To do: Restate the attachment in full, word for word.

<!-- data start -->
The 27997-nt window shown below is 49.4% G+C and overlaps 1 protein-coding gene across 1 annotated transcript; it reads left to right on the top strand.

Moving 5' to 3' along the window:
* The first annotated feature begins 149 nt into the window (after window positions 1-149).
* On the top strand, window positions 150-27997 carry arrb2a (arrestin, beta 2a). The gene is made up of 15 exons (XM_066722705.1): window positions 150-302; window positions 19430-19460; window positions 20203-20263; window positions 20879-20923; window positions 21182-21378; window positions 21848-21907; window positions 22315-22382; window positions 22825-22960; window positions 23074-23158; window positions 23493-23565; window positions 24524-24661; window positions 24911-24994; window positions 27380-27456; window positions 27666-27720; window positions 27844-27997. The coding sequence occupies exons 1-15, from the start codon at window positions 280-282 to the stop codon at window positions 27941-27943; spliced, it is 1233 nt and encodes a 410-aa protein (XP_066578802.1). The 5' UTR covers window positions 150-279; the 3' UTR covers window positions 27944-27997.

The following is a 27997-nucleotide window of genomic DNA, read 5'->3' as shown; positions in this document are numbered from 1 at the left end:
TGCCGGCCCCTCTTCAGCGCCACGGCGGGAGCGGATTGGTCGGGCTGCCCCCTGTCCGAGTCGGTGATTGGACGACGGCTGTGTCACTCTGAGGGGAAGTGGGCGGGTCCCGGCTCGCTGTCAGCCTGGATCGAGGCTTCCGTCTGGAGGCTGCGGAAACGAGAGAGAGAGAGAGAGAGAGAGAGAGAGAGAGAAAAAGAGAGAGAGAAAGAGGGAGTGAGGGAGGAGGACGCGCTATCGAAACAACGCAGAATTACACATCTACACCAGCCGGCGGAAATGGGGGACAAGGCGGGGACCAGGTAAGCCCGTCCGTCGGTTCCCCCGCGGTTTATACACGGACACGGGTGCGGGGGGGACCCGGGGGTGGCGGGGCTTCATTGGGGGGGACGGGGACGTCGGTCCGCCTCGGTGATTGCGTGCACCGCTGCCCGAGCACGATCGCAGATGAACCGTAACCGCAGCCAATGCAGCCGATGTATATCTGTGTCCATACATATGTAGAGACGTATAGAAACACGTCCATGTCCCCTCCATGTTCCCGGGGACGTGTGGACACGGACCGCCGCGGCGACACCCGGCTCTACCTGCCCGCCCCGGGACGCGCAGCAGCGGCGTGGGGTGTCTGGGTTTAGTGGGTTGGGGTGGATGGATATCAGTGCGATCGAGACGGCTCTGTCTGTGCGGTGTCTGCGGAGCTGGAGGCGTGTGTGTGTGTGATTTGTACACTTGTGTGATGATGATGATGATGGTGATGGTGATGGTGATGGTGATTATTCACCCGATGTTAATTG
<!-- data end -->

The 27997-nt window shown below is 49.4% G+C and overlaps 1 protein-coding gene across 1 annotated transcript; it reads left to right on the top strand.

Moving 5' to 3' along the window:
* The first annotated feature begins 149 nt into the window (after window positions 1-149).
* On the top strand, window positions 150-27997 carry arrb2a (arrestin, beta 2a). The gene is made up of 15 exons (XM_066722705.1): window positions 150-302; window positions 19430-19460; window positions 20203-20263; window positions 20879-20923; window positions 21182-21378; window positions 21848-21907; window positions 22315-22382; window positions 22825-22960; window positions 23074-23158; window positions 23493-23565; window positions 24524-24661; window positions 24911-24994; window positions 27380-27456; window positions 27666-27720; window positions 27844-27997. The coding sequence occupies exons 1-15, from the start codon at window positions 280-282 to the stop codon at window positions 27941-27943; spliced, it is 1233 nt and encodes a 410-aa protein (XP_066578802.1). The 5' UTR covers window positions 150-279; the 3' UTR covers window positions 27944-27997.

The following is a 27997-nucleotide window of genomic DNA, read 5'->3' as shown; positions in this document are numbered from 1 at the left end:
TGCCGGCCCCTCTTCAGCGCCACGGCGGGAGCGGATTGGTCGGGCTGCCCCCTGTCCGAGTCGGTGATTGGACGACGGCTGTGTCACTCTGAGGGGAAGTGGGCGGGTCCCGGCTCGCTGTCAGCCTGGATCGAGGCTTCCGTCTGGAGGCTGCGGAAACGAGAGAGAGAGAGAGAGAGAGAGAGAGAGAGAGAAAAAGAGAGAGAGAAAGAGGGAGTGAGGGAGGAGGACGCGCTATCGAAACAACGCAGAATTACACATCTACACCAGCCGGCGGAAATGGGGGACAAGGCGGGGACCAGGTAAGCCCGTCCGTCGGTTCCCCCGCGGTTTATACACGGACACGGGTGCGGGGGGGACCCGGGGGTGGCGGGGCTTCATTGGGGGGGACGGGGACGTCGGTCCGCCTCGGTGATTGCGTGCACCGCTGCCCGAGCACGATCGCAGATGAACCGTAACCGCAGCCAATGCAGCCGATGTATATCTGTGTCCATACATATGTAGAGACGTATAGAAACACGTCCATGTCCCCTCCATGTTCCCGGGGACGTGTGGACACGGACCGCCGCGGCGACACCCGGCTCTACCTGCCCGCCCCGGGACGCGCAGCAGCGGCGTGGGGTGTCTGGGTTTAGTGGGTTGGGGTGGATGGATATCAGTGCGATCGAGACGGCTCTGTCTGTGCGGTGTCTGCGGAGCTGGAGGCGTGTGTGTGTGTGATTTGTACACTTGTGTGATGATGATGATGATGGTGATGGTGATGGTGATGGTGATTATTCACCCGATGTTAATTG